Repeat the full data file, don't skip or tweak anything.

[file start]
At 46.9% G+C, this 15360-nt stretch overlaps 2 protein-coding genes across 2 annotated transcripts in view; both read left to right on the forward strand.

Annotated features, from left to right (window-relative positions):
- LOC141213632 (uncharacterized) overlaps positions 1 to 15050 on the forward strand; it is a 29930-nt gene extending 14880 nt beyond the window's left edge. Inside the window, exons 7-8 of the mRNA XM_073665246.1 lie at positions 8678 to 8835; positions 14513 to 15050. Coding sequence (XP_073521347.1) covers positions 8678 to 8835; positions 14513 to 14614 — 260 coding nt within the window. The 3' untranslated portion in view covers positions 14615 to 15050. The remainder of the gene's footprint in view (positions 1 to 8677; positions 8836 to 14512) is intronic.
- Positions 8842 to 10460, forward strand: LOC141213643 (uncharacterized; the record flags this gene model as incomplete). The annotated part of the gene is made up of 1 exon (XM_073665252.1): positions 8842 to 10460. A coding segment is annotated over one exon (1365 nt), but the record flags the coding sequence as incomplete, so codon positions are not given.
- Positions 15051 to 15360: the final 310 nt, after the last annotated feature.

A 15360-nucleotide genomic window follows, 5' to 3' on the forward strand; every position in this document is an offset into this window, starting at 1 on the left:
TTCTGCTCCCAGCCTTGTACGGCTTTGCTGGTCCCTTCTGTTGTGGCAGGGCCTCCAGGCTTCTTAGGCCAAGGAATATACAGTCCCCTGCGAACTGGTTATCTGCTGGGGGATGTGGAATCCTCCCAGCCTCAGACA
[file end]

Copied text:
At 46.9% G+C, this 15360-nt stretch overlaps 2 protein-coding genes across 2 annotated transcripts in view; both read left to right on the forward strand.

Annotated features, from left to right (window-relative positions):
- LOC141213632 (uncharacterized) overlaps positions 1 to 15050 on the forward strand; it is a 29930-nt gene extending 14880 nt beyond the window's left edge. Inside the window, exons 7-8 of the mRNA XM_073665246.1 lie at positions 8678 to 8835; positions 14513 to 15050. Coding sequence (XP_073521347.1) covers positions 8678 to 8835; positions 14513 to 14614 — 260 coding nt within the window. The 3' untranslated portion in view covers positions 14615 to 15050. The remainder of the gene's footprint in view (positions 1 to 8677; positions 8836 to 14512) is intronic.
- Positions 8842 to 10460, forward strand: LOC141213643 (uncharacterized; the record flags this gene model as incomplete). The annotated part of the gene is made up of 1 exon (XM_073665252.1): positions 8842 to 10460. A coding segment is annotated over one exon (1365 nt), but the record flags the coding sequence as incomplete, so codon positions are not given.
- Positions 15051 to 15360: the final 310 nt, after the last annotated feature.

A 15360-nucleotide genomic window follows, 5' to 3' on the forward strand; every position in this document is an offset into this window, starting at 1 on the left:
TTCTGCTCCCAGCCTTGTACGGCTTTGCTGGTCCCTTCTGTTGTGGCAGGGCCTCCAGGCTTCTTAGGCCAAGGAATATACAGTCCCCTGCGAACTGGTTATCTGCTGGGGGATGTGGAATCCTCCCAGCCTCAGACA